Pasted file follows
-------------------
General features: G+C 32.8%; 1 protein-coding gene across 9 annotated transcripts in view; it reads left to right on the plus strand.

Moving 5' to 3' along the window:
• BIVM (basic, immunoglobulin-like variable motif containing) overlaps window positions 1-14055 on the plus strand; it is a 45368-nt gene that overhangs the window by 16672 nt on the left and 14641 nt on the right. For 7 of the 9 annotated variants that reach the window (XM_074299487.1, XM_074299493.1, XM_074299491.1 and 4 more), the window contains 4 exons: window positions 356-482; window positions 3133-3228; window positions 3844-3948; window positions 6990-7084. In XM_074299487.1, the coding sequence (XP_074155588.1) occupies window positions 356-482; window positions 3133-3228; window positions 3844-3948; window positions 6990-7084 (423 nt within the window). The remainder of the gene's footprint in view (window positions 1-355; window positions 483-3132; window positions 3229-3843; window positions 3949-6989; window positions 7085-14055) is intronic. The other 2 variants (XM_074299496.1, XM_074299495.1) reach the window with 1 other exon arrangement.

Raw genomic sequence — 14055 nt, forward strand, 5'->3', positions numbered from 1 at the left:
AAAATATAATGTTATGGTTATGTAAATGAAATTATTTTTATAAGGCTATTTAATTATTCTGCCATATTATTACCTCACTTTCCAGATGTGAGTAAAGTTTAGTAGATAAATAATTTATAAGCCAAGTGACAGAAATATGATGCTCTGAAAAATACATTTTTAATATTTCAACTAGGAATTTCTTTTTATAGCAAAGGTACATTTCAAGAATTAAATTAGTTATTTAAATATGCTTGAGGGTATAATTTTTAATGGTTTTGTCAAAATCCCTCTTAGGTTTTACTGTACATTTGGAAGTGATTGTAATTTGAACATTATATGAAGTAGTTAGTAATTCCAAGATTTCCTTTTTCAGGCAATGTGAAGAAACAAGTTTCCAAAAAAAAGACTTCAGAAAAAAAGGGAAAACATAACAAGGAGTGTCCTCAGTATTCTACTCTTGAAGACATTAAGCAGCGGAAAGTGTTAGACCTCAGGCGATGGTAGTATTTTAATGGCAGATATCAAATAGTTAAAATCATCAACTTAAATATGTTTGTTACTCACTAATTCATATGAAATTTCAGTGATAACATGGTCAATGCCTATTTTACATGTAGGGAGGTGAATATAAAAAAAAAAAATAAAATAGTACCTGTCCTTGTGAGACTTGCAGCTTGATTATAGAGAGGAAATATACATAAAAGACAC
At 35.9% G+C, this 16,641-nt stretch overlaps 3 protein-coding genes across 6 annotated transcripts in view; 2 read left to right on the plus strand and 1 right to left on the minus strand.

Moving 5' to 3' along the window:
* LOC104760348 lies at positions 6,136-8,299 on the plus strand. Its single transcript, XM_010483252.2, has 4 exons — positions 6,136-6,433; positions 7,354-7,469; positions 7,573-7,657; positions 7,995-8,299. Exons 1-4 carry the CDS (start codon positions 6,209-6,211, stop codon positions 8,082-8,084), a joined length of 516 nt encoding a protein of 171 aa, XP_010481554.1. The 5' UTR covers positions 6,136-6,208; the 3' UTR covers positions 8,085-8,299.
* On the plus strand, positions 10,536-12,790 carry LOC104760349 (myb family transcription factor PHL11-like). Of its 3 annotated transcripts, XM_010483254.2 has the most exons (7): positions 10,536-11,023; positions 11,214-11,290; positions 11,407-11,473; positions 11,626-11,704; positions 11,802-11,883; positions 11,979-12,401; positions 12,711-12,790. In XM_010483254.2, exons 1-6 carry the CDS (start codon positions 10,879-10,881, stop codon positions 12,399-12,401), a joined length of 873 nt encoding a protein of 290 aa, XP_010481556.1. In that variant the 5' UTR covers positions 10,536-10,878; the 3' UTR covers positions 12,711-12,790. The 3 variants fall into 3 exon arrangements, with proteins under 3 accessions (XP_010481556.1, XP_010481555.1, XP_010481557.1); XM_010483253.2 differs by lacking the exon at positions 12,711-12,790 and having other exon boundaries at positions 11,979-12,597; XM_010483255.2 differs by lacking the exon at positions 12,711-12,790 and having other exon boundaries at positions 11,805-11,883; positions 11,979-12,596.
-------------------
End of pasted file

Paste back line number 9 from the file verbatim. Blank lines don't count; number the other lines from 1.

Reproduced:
* On the plus strand, positions 10,536-12,790 carry LOC104760349 (myb family transcription factor PHL11-like). Of its 3 annotated transcripts, XM_010483254.2 has the most exons (7): positions 10,536-11,023; positions 11,214-11,290; positions 11,407-11,473; positions 11,626-11,704; positions 11,802-11,883; positions 11,979-12,401; positions 12,711-12,790. In XM_010483254.2, exons 1-6 carry the CDS (start codon positions 10,879-10,881, stop codon positions 12,399-12,401), a joined length of 873 nt encoding a protein of 290 aa, XP_010481556.1. In that variant the 5' UTR covers positions 10,536-10,878; the 3' UTR covers positions 12,711-12,790. The 3 variants fall into 3 exon arrangements, with proteins under 3 accessions (XP_010481556.1, XP_010481555.1, XP_010481557.1); XM_010483253.2 differs by lacking the exon at positions 12,711-12,790 and having other exon boundaries at positions 11,979-12,597; XM_010483255.2 differs by lacking the exon at positions 12,711-12,790 and having other exon boundaries at positions 11,805-11,883; positions 11,979-12,596.